On the show, he has history with Don Marconi, who robbed four banks with him in the past and then sold him up the river to go down for the crime, but we’re not offered much beyond that in terms of backstory. Now Falcone is justifiably out for revenge against Fish for using the deeply personal, deeply painful stories he told her about his beloved mother to manipulate and destroy him and, well, if the promos for next week are any indication, then things are about to get really, really rough for Fish.

They’re on the hunt for some old partners of Jack, back in his previous life as a bank robber, who sold him out so they could keep his share of the money. The story ultimately wants Nygma dejected, Penguin in hot water or Thompkins as a love interest, and ‘Gotham’ doesn’t seem to care how contrived the means for creating these ends can be. The two episodes Gotham has aired since it returned from its winter hiatus have been two of the show’s best ones yet, even without Bruce making an appearance.

However, considering Gruber was taken down almost embarrassingly easy when he got there by the ever-tenacious Jim Gordon, it seems like we aren’t going to be getting any insights into his background — at least not any time soon. About the only way I can see her surviving all of this is if she somehow manages to pull a Penguin — getting the help of Jim Gordon to get her out of Falcone’s clutches and then clawing her way back to the top, perhaps through the use of an alliance with Marconi.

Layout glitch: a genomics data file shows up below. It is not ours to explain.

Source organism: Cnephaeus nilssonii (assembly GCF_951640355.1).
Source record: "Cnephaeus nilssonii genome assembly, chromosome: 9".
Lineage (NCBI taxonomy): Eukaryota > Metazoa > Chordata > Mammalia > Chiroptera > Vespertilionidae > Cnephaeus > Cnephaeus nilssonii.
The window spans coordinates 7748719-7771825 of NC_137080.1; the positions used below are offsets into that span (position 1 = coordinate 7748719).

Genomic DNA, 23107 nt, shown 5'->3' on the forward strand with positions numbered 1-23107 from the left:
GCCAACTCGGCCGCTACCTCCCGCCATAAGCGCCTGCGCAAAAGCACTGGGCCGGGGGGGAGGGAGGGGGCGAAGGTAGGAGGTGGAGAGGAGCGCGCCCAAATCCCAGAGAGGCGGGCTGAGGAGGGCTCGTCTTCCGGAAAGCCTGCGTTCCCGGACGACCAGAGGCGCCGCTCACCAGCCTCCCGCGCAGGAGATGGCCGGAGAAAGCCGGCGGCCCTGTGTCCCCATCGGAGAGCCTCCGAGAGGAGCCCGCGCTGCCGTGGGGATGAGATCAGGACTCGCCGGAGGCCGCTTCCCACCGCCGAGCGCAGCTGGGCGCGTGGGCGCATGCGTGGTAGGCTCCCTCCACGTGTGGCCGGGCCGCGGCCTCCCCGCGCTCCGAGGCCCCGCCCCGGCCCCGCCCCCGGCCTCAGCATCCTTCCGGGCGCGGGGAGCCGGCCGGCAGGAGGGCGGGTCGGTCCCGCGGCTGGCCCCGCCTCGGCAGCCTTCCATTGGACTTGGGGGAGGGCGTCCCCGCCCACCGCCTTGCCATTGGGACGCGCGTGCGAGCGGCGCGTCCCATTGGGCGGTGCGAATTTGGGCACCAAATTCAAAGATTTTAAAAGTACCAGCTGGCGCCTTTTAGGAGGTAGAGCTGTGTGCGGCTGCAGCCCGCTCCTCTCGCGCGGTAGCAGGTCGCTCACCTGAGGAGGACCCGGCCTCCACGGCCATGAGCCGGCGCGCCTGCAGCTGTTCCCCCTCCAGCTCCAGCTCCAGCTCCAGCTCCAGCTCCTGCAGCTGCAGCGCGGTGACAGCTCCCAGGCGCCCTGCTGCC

Granted, those represent minor points of a much larger pastiche, but that in and of itself may be why ‘Gotham’ perplexes me so, an inability to write toward its characters. Yes, the Bruce-and-Selina-heavy fall finale was also very good, and the presence of teen-angst Bruce certainly doesn’t ruin an episode, but it’s telling that while I’ve definitely noticed the lack of Bruce in the last two episodes, I haven’t particularly missed the kid. You’re the smart one in the family, didn’t I always say so?” So he didn’t think Fish would betray him, but he’s known her so long and admired her intelligence so much that “of course” he knew she betrayed him?

Receiving two episodes worth of build-up, only to be taken out in a second and before the final act of his second episode, makes it almost a guarantee that Gruber will be back. After all, Marconi is heavily suspicious of his dear friend Penguin at the moment, after Penguin desperately tried to leave to “visit his sick mother” (a.k.a. run to Falcone with information), and there’s no love lost between Fish and Penguin right now either.